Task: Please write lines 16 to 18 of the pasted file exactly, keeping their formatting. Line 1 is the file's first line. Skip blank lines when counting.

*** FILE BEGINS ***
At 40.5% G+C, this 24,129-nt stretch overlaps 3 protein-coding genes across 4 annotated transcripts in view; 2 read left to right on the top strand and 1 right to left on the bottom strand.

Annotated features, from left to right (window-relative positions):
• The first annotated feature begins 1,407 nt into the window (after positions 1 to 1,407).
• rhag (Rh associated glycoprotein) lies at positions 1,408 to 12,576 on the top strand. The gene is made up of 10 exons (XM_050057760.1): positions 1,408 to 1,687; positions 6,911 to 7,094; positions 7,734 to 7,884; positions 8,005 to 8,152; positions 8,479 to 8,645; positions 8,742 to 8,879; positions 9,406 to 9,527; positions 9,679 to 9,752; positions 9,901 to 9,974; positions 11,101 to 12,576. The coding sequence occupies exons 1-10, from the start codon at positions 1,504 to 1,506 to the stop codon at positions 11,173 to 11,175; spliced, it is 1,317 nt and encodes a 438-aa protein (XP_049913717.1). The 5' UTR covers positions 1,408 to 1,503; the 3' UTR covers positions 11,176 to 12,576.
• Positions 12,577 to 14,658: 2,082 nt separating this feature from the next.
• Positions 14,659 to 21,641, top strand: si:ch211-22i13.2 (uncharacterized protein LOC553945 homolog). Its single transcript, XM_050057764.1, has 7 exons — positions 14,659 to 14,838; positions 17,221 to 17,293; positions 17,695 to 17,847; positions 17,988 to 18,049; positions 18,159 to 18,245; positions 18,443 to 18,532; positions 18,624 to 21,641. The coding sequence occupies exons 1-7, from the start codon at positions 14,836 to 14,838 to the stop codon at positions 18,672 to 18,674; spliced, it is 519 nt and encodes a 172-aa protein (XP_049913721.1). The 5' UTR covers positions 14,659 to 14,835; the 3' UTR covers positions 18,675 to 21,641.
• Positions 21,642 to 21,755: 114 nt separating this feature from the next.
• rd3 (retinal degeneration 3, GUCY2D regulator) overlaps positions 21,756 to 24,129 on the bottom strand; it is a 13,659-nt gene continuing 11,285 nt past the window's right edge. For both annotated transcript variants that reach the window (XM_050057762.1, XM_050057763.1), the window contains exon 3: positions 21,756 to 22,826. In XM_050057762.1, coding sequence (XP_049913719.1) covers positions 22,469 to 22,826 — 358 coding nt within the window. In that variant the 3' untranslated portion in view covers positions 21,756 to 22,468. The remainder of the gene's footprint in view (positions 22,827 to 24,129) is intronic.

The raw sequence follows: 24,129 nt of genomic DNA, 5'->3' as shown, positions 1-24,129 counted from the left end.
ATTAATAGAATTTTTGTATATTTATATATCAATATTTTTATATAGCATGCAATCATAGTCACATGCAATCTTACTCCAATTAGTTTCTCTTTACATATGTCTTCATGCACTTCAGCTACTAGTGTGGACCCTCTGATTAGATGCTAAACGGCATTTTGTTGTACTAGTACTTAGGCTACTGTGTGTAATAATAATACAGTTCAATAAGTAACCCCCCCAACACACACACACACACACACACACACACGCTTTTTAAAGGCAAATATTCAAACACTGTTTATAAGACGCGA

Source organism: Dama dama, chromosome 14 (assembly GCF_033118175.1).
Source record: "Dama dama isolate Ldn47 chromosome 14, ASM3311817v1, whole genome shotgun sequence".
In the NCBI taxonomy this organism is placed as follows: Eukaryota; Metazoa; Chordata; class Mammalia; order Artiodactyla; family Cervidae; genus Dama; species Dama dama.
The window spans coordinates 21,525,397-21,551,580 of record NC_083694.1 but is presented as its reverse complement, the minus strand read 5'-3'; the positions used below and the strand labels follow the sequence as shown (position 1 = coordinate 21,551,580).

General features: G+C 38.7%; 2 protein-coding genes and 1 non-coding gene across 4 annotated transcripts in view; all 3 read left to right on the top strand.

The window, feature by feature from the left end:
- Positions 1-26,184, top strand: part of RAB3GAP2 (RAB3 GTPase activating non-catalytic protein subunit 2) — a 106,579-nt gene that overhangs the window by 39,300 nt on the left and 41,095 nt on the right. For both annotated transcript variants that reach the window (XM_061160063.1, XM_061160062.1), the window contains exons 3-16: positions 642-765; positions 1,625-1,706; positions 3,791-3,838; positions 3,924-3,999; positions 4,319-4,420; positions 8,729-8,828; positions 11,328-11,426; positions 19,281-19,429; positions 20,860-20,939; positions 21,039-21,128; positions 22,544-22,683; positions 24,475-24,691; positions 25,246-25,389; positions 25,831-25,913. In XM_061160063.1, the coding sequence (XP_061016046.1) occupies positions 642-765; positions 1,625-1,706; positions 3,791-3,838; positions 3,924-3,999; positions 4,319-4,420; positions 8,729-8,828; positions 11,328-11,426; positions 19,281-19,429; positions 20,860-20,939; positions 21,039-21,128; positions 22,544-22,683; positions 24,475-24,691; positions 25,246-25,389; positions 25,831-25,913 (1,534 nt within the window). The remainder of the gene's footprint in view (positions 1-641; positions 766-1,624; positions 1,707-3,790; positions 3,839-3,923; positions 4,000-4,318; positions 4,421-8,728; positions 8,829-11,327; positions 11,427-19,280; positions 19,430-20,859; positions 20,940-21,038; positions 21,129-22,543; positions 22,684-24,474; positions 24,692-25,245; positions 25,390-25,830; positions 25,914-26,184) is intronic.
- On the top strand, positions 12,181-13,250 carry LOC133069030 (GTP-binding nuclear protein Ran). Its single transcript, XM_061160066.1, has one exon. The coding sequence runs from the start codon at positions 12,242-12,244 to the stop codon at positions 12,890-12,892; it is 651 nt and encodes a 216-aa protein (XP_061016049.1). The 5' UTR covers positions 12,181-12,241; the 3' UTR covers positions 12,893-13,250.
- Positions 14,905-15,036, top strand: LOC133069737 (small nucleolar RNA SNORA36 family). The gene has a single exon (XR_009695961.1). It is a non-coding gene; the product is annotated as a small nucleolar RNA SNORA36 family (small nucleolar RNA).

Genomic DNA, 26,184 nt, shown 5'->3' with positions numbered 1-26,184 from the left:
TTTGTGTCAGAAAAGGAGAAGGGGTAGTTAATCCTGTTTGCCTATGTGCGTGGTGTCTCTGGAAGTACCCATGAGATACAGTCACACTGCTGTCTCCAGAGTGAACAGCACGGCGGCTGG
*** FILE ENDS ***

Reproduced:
The window, feature by feature from the left end:
- Positions 1-26,184, top strand: part of RAB3GAP2 (RAB3 GTPase activating non-catalytic protein subunit 2) — a 106,579-nt gene that overhangs the window by 39,300 nt on the left and 41,095 nt on the right. For both annotated transcript variants that reach the window (XM_061160063.1, XM_061160062.1), the window contains exons 3-16: positions 642-765; positions 1,625-1,706; positions 3,791-3,838; positions 3,924-3,999; positions 4,319-4,420; positions 8,729-8,828; positions 11,328-11,426; positions 19,281-19,429; positions 20,860-20,939; positions 21,039-21,128; positions 22,544-22,683; positions 24,475-24,691; positions 25,246-25,389; positions 25,831-25,913. In XM_061160063.1, the coding sequence (XP_061016046.1) occupies positions 642-765; positions 1,625-1,706; positions 3,791-3,838; positions 3,924-3,999; positions 4,319-4,420; positions 8,729-8,828; positions 11,328-11,426; positions 19,281-19,429; positions 20,860-20,939; positions 21,039-21,128; positions 22,544-22,683; positions 24,475-24,691; positions 25,246-25,389; positions 25,831-25,913 (1,534 nt within the window). The remainder of the gene's footprint in view (positions 1-641; positions 766-1,624; positions 1,707-3,790; positions 3,839-3,923; positions 4,000-4,318; positions 4,421-8,728; positions 8,829-11,327; positions 11,427-19,280; positions 19,430-20,859; positions 20,940-21,038; positions 21,129-22,543; positions 22,684-24,474; positions 24,692-25,245; positions 25,390-25,830; positions 25,914-26,184) is intronic.
- On the top strand, positions 12,181-13,250 carry LOC133069030 (GTP-binding nuclear protein Ran). Its single transcript, XM_061160066.1, has one exon. The coding sequence runs from the start codon at positions 12,242-12,244 to the stop codon at positions 12,890-12,892; it is 651 nt and encodes a 216-aa protein (XP_061016049.1). The 5' UTR covers positions 12,181-12,241; the 3' UTR covers positions 12,893-13,250.